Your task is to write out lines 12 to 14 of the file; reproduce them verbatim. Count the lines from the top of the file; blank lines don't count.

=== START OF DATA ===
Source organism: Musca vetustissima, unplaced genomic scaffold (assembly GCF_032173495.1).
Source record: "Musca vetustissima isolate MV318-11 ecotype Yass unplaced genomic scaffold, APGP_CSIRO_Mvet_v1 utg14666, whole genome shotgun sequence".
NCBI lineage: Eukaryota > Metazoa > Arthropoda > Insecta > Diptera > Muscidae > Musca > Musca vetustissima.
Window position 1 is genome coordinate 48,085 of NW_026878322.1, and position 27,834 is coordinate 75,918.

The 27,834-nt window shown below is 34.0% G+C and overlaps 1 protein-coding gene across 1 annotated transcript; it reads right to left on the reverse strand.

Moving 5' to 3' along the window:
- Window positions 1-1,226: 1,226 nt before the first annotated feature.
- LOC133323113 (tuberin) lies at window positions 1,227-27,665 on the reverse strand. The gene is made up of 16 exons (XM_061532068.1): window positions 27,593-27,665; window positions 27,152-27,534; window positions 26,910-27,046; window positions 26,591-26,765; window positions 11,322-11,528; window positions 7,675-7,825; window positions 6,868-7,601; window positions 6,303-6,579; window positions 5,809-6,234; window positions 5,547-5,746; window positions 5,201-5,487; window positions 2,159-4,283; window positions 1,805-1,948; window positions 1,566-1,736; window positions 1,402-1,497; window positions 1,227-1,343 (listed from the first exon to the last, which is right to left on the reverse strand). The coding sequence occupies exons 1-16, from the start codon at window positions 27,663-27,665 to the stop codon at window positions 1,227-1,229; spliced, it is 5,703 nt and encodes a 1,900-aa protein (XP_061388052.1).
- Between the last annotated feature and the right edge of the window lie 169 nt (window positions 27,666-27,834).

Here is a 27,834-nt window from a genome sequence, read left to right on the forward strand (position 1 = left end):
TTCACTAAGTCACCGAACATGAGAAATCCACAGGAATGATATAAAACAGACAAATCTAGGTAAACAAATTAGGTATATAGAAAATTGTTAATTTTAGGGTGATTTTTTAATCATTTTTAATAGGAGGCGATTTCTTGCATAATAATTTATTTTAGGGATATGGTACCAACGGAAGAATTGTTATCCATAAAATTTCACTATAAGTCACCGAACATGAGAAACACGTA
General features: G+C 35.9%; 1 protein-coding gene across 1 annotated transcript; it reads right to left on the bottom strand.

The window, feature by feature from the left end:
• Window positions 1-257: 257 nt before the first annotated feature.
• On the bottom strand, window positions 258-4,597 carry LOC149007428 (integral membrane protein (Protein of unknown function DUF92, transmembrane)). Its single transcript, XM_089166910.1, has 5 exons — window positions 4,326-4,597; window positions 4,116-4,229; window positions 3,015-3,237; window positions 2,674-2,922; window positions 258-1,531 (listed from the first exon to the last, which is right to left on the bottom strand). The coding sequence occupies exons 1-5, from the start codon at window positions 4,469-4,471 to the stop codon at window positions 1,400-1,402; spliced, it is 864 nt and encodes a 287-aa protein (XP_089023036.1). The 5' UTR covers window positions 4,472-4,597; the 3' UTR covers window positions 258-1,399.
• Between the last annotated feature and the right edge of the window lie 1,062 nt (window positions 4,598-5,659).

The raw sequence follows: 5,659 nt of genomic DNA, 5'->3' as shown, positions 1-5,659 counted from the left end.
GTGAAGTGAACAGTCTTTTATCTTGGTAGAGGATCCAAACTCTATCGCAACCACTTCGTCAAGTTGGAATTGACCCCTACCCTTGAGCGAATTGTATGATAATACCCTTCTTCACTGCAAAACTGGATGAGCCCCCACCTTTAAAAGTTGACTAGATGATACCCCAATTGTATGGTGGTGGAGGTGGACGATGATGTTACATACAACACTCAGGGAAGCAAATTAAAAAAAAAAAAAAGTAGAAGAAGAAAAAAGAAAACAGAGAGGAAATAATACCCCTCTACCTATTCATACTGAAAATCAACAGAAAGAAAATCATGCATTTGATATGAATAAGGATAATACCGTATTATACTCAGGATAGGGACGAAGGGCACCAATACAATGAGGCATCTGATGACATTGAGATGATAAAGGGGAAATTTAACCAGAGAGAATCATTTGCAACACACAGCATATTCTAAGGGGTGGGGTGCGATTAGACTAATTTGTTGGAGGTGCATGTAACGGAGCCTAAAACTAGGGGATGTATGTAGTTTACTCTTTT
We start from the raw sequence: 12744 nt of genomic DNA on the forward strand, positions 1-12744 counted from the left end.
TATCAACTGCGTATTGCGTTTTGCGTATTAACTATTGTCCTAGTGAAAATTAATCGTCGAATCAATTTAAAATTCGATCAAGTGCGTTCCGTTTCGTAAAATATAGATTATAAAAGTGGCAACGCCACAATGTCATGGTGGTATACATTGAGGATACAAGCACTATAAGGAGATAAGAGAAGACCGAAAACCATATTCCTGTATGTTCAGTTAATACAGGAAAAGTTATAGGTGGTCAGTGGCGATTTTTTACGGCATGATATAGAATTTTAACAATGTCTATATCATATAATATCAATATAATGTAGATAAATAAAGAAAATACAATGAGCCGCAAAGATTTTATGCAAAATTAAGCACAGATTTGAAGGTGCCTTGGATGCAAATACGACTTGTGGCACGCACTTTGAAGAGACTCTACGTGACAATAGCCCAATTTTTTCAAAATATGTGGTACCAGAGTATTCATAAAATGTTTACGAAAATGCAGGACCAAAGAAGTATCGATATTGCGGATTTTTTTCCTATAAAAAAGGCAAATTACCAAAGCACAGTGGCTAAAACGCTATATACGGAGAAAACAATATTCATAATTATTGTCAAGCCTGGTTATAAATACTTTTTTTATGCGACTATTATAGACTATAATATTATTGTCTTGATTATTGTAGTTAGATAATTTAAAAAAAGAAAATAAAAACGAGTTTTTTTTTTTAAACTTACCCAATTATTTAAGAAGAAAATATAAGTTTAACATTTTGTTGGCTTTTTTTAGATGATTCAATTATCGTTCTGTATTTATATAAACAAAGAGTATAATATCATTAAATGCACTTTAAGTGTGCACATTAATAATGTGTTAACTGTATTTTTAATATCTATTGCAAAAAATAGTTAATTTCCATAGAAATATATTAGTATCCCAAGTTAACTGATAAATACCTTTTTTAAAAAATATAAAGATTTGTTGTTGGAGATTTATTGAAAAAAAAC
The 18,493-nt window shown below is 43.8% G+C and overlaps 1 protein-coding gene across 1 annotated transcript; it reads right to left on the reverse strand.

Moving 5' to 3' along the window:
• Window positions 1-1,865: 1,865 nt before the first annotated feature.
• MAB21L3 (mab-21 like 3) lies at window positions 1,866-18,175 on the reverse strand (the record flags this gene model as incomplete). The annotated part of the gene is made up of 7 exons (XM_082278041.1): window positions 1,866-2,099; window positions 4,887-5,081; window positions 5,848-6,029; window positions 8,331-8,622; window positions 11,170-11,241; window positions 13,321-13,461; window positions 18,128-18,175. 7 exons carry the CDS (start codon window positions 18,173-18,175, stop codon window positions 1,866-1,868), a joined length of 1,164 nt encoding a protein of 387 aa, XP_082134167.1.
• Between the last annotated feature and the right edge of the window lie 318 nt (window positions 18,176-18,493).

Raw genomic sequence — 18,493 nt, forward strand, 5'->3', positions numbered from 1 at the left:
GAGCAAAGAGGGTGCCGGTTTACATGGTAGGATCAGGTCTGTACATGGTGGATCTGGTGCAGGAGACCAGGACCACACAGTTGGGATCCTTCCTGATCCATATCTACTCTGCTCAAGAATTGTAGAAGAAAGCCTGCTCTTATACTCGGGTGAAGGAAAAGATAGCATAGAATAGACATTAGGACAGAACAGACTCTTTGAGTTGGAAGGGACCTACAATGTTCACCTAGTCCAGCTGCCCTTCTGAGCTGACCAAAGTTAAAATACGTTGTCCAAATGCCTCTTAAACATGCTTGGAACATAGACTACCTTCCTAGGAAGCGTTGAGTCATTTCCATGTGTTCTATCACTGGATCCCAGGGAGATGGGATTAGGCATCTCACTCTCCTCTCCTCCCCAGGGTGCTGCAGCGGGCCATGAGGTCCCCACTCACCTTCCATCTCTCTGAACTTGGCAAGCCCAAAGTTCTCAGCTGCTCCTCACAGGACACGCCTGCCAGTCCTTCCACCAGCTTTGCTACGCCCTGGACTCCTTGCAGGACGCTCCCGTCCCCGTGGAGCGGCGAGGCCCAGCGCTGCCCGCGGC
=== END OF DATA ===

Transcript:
General features: G+C 35.9%; 1 protein-coding gene across 1 annotated transcript; it reads right to left on the bottom strand.

The window, feature by feature from the left end:
• Window positions 1-257: 257 nt before the first annotated feature.